Purple Line supporters cheered on today’s appeals court decision, striking down the third (and final?) lawsuit brought against the (popular?) mass transit project. The ruling noted that the Purple Line did not violate the Clean Water Act.
In reaction to the lawsuit’s conclusion, Purple Line officials optimistically announced that the project can continue at its current pace. Project Manager Mark Miwurd excitedly exclaimed, “We should definitely maybe have our trains up and running by the next Brood X cicada cycle.”
Assistant Project Manager James Smith noted “We’re giving ourselves plenty of time to find the right contractor.” The 17-year completion timeline was apparently also coordinated with the MDOT fiscal team to coincide with exhaustion of the Town of Chevy Chase’s budget surplus. Smith was overheard stating, “We are hoping their legal funds and patience will be gone by then.”
Frustrated residents, who have been living along the stalled construction route from Bethesda to New Carrollton, breathed a sigh of relief that they were finally provided a realistic completion date. “With the pandemic, 2038 is probably the soonest I will feel comfortable riding mass transit again anyway,” noted Bethesda resident John Weary.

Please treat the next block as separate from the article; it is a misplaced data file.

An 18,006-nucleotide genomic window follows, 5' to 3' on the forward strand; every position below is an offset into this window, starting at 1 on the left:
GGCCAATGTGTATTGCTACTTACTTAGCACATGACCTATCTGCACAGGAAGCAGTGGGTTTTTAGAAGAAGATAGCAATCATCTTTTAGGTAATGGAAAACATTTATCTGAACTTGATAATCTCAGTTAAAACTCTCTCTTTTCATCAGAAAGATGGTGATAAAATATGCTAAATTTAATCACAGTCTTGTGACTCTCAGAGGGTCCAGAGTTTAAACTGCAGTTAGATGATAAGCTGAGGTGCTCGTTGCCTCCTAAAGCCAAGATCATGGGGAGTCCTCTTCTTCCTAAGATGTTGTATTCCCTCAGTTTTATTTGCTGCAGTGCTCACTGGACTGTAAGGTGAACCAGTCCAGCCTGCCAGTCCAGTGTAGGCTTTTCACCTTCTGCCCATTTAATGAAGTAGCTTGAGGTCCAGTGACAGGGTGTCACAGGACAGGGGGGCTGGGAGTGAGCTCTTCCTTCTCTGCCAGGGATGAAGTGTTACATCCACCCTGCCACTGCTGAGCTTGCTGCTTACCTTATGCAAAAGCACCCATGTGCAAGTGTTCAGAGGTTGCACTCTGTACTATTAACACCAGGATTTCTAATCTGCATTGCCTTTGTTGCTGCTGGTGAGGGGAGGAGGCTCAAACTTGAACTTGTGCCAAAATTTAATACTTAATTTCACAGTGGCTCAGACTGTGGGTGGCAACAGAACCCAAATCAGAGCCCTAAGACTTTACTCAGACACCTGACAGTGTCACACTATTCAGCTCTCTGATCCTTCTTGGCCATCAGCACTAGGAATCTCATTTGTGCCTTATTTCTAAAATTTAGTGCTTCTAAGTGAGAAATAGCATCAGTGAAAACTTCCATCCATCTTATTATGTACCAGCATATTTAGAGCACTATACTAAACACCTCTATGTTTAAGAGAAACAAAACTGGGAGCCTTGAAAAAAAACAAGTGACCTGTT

At the University of Maryland College Park, which hosts several stops along the future Purple Line route, holes in the ground and cicada nymphs from the current emergence could be seen around the campus and on Instagram posts. Ben Evers, a professor in the UMD Department of Entomology, commented that “the cicada has the longest lifecycle of any insect, and by the time it is finished the Purple Line might have the longest construction cycle of any light rail project.”
In an internal email obtained by Bethesda Bonfire, Penelope Kidd, Assistant to the Assistant Project Manager, wrote to the team that there would be an “added benefit if the rail line debuted at the exact same time as the next peak 17-year swarm because adjacent residents won’t initially be able to hear the new trains over the cicada’s 100-decibel sex song.”
Purple Line opponents remained steadfast in their opposition, responding, “while the court ruled that the water (H2O) and shrimp (Stygobromus hayi) may not be negatively impacted, some people say there may be harm to future broods of cicadas (Magicicada). We may need to scientifically examine that in another lawsuit just to be completely sure.”